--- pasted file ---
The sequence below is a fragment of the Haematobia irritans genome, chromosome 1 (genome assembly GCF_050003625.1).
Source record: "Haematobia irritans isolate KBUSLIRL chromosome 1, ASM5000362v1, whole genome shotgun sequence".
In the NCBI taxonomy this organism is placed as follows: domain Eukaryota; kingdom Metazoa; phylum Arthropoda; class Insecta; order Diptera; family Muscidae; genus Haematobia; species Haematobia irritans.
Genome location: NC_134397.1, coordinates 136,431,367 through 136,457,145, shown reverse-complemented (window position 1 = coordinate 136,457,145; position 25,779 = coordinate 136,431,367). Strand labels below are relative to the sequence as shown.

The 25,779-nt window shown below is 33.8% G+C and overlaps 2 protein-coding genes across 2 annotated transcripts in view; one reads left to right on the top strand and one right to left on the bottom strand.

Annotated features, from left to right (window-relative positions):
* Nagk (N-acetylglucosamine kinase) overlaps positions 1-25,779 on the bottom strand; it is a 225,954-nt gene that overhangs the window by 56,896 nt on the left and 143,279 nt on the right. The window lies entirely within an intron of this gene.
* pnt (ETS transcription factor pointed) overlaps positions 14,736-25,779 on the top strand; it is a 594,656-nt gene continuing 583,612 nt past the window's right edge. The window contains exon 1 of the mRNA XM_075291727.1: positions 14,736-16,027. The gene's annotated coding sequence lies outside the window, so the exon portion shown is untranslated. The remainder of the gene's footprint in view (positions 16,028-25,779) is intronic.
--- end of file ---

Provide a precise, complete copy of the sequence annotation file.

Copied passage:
The sequence below is a fragment of the Haematobia irritans genome, chromosome 1 (genome assembly GCF_050003625.1).
Source record: "Haematobia irritans isolate KBUSLIRL chromosome 1, ASM5000362v1, whole genome shotgun sequence".
In the NCBI taxonomy this organism is placed as follows: domain Eukaryota; kingdom Metazoa; phylum Arthropoda; class Insecta; order Diptera; family Muscidae; genus Haematobia; species Haematobia irritans.
Genome location: NC_134397.1, coordinates 136,431,367 through 136,457,145, shown reverse-complemented (window position 1 = coordinate 136,457,145; position 25,779 = coordinate 136,431,367). Strand labels below are relative to the sequence as shown.

The 25,779-nt window shown below is 33.8% G+C and overlaps 2 protein-coding genes across 2 annotated transcripts in view; one reads left to right on the top strand and one right to left on the bottom strand.

Annotated features, from left to right (window-relative positions):
* Nagk (N-acetylglucosamine kinase) overlaps positions 1-25,779 on the bottom strand; it is a 225,954-nt gene that overhangs the window by 56,896 nt on the left and 143,279 nt on the right. The window lies entirely within an intron of this gene.
* pnt (ETS transcription factor pointed) overlaps positions 14,736-25,779 on the top strand; it is a 594,656-nt gene continuing 583,612 nt past the window's right edge. The window contains exon 1 of the mRNA XM_075291727.1: positions 14,736-16,027. The gene's annotated coding sequence lies outside the window, so the exon portion shown is untranslated. The remainder of the gene's footprint in view (positions 16,028-25,779) is intronic.